Originally posted by Bugman View Post
                    Here is a Bulgarian neighbours garden. I think you have a way to go yet Taurus!

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                    Blimey - my neighbours are a friendly lot but they'd probably get a bit iffy if I filled my garden like that. Three hives at home is pushing it, the rest I have in a meadow a couple of miles away.
                    1972 Viva restoration thread - http://www.thecorsa.co.uk/projects-b....html#post1534

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                    • #11
                      That one is at the edge of the village,with meadows and fields of sunflowers just over the road. Bit of a commercial enterprise! But quite a few villagers have a dozen or so hives.

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                      • #12
                        Do they sell it? Or do they just really love honey?
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                        • #13
                          They have a sign by the gate that appears to be an EU business registration, for 150 hives. But its a house and garden between two other residential addresses. You often see honey and other produce for sale at the roadside. I think all the honey from this place is sold wholesale.

                          The bees are not a problem. I've done a re estimate. There must at least 300 hives in our village.Possibly more. At say 30,000 bees per hive that 9 million bees. We have been spending up to 6 months of the year in Bulgaria for 14 years. I have never been stung,and my wife, who does more gardening, maybe twice. But they do poo on the car quite a bit.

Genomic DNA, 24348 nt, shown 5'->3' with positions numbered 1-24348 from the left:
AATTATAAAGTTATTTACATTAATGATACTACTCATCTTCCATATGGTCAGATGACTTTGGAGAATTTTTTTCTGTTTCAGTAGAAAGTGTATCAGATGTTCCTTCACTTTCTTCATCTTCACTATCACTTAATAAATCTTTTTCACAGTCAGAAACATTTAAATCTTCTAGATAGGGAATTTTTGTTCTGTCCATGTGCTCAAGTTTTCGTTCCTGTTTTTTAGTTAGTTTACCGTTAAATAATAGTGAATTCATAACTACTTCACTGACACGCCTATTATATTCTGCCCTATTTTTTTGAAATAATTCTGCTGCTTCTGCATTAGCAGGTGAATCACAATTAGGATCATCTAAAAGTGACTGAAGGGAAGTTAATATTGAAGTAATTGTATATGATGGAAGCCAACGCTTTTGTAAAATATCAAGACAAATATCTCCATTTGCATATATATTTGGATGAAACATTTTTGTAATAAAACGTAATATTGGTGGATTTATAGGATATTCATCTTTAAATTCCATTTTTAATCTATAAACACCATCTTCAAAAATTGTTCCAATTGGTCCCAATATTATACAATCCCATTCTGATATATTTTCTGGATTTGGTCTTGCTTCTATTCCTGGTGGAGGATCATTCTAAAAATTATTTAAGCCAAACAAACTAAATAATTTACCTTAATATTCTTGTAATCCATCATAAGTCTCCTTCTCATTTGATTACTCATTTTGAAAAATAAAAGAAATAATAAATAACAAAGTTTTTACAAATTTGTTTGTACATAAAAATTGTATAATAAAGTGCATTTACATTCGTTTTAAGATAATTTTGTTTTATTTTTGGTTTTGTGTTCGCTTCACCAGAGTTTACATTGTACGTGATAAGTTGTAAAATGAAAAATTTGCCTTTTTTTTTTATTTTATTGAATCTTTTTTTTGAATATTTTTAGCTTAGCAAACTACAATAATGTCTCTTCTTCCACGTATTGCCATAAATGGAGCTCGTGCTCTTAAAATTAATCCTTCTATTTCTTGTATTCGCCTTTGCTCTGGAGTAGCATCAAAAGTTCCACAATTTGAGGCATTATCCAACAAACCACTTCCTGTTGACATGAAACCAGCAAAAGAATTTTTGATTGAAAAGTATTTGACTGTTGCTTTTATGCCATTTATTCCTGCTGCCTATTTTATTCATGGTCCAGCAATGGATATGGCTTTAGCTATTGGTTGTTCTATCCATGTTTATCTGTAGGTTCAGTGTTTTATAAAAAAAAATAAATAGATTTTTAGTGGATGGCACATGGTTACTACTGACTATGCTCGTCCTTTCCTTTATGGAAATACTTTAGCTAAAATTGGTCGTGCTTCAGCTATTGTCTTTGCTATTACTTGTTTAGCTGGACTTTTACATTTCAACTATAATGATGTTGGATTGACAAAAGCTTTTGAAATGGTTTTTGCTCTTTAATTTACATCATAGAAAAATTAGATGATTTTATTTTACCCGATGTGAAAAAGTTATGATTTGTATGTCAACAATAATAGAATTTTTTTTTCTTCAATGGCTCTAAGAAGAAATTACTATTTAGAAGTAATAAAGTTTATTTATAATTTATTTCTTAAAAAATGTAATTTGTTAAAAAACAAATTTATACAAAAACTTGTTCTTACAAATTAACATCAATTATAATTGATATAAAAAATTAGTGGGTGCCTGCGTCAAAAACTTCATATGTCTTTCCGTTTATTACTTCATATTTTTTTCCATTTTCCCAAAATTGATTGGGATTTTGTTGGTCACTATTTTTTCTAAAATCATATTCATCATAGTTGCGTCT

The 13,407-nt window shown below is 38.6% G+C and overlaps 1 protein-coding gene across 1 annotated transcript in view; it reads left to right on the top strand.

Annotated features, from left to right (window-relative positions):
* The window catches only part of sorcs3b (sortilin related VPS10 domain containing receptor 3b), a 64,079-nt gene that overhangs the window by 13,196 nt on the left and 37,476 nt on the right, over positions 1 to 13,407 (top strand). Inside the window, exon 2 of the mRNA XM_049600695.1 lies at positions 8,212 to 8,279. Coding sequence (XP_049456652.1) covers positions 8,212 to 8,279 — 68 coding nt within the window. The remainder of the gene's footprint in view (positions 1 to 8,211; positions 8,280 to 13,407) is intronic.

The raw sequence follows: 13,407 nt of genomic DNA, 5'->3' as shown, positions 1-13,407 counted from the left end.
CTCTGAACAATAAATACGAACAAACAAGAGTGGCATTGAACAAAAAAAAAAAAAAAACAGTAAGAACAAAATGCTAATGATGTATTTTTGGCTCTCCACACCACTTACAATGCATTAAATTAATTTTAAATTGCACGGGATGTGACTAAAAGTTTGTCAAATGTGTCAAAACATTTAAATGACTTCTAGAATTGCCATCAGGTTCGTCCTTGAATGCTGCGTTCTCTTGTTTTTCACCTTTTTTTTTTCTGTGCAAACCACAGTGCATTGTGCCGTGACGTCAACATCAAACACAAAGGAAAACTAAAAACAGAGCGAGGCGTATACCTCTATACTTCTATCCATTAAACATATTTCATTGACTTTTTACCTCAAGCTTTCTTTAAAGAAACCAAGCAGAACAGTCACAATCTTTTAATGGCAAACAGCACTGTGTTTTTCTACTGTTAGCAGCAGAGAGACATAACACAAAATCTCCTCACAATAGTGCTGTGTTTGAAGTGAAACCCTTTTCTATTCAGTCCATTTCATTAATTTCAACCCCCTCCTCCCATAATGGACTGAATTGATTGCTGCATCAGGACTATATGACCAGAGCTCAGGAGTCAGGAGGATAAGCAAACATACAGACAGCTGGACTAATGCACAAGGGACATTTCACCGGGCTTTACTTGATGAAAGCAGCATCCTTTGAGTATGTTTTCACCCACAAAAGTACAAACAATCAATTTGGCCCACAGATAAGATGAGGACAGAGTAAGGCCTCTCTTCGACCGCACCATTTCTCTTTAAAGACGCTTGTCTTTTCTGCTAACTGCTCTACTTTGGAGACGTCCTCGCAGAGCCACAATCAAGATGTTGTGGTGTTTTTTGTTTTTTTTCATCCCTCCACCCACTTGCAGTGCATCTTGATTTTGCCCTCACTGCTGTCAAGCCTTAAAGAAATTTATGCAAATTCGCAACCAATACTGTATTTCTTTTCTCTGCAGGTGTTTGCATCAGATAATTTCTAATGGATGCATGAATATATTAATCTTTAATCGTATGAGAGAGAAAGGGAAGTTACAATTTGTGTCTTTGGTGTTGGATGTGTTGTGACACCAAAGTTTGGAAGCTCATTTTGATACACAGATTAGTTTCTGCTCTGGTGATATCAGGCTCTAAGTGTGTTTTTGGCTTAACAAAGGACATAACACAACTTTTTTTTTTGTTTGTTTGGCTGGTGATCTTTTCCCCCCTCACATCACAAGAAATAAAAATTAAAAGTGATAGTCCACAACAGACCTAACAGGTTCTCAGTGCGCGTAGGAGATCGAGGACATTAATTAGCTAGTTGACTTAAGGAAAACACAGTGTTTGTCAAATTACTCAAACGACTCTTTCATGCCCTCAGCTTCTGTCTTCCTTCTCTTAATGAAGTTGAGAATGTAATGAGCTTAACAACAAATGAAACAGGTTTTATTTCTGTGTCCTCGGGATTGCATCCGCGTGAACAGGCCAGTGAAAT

I've been stung a couple of times by the dangley legged wasps here. They often nest in the locks of garden gates and get you when you open the gate. My hand swells up like mickey mouse for about a week!

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                          • #14
                            Wow that's a lot of bees!
                            TheCorsa's friendly predator

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                            • #15
                              Looking at the size of the hives I think there will be on average 80,000 bees per hive, if all 300 hives are a similar size that's around 24 million bees. I wonder how they remember all their names?

                              I've just marked two new queens, they are meant to be marked yellow for 2017 but being a cheapskate I've only got a white marker so I do all mine white. Which is fine until the little buggers go foraging on the Himalayan Balsam which has white pollen so now all my bees are white. When it's time to mark them red I'll buy a red marker 'cos it will be cool to go into the hive looking for the red queen.
                              1972 Viva restoration thread - http://www.thecorsa.co.uk/projects-b....html#post1534